Turkish policymakers have returned to the populist policies of yesteryear that pushed the country to the brink in 2018, when inflation surged to 25% and the currency tanked 40%. The ongoing deluge of monetary injections amid negative real rates will cause inflation to spike again, current account deficit to deteriorate further, and currency to fall to new lows:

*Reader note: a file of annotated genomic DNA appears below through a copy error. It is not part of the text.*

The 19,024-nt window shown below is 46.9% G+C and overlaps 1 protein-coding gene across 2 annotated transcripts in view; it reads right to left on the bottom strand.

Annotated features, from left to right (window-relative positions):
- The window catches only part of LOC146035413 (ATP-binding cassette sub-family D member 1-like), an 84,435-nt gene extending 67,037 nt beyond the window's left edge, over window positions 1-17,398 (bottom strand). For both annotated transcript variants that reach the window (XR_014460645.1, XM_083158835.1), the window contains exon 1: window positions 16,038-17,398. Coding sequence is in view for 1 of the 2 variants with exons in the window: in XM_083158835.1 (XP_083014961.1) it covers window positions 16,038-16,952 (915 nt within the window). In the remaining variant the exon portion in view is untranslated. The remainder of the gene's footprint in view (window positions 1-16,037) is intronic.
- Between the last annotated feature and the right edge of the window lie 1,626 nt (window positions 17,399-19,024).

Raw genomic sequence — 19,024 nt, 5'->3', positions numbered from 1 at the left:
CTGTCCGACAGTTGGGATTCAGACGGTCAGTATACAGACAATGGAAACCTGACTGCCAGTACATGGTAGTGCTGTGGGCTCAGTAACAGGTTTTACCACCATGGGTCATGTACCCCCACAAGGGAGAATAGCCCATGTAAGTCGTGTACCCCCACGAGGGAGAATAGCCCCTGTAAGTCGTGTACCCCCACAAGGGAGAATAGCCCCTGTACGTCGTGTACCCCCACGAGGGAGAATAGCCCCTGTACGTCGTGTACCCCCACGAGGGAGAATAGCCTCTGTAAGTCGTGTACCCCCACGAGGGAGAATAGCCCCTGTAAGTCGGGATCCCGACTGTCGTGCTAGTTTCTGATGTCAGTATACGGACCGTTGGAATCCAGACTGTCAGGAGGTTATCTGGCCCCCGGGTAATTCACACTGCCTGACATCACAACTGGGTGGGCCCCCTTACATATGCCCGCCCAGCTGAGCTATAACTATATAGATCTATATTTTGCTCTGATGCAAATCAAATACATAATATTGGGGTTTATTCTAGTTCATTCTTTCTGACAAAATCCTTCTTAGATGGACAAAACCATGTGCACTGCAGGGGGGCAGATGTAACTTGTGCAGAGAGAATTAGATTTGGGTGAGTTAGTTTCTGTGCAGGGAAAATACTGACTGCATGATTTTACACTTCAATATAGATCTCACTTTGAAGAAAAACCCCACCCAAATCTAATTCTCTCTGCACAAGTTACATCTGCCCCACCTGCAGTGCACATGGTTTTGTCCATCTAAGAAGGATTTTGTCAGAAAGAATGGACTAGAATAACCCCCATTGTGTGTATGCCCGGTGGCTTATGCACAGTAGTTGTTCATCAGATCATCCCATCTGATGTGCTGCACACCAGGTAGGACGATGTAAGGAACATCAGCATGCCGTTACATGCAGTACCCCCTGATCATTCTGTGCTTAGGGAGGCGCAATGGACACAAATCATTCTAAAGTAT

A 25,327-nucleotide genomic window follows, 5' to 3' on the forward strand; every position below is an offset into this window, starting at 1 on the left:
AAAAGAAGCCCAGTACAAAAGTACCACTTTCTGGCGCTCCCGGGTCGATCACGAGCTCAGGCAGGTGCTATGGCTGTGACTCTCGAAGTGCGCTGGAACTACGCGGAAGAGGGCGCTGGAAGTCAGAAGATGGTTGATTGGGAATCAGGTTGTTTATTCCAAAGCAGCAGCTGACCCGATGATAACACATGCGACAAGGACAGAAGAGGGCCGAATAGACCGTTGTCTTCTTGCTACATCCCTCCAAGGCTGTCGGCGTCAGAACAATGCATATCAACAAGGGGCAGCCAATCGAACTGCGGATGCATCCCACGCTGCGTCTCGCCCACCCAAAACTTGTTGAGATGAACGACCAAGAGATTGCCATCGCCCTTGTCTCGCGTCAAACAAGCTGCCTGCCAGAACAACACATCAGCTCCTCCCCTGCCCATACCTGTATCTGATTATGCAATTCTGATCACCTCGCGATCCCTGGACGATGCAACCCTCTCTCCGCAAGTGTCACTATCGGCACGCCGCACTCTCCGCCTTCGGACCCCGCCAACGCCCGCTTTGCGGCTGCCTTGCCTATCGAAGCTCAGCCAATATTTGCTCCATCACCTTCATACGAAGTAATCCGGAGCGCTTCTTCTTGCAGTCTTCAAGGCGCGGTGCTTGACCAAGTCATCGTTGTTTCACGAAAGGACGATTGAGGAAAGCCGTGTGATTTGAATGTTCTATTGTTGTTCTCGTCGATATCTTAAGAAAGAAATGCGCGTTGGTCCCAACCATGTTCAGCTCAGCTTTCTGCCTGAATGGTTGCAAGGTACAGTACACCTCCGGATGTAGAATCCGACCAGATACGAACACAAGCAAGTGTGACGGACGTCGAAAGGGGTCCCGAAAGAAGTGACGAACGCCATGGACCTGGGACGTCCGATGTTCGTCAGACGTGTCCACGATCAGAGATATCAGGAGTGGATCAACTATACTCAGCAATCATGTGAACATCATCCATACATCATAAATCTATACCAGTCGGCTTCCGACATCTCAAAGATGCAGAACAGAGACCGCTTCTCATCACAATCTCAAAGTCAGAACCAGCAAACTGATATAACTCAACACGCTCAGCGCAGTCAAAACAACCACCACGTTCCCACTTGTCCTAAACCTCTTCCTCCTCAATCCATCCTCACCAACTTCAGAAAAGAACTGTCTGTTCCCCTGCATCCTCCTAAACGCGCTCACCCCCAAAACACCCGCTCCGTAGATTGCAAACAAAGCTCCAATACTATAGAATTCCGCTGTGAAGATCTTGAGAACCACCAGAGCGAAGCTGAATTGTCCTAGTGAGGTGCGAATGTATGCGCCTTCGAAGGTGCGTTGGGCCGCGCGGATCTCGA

• The Turkish central bank (CBRT) has slashed policy rates massively over the past year, from 24% to 8.25%. Since inflation is still in the double digits, the real interest rate has slid to a negative 2%, making borrowing very cheap. Moreover, CBRT is also providing copious amount of liquidity to the commercial banks. That, coupled with various newly introduced lending schemes and regulations, has incentivized banks to open the loan spigot. This is manifested in surging bank lending: lira-denominated loans are growing at a decade high rate of 45%, at a time when the pandemic has brought economic activity to a standstill (Chart 1).
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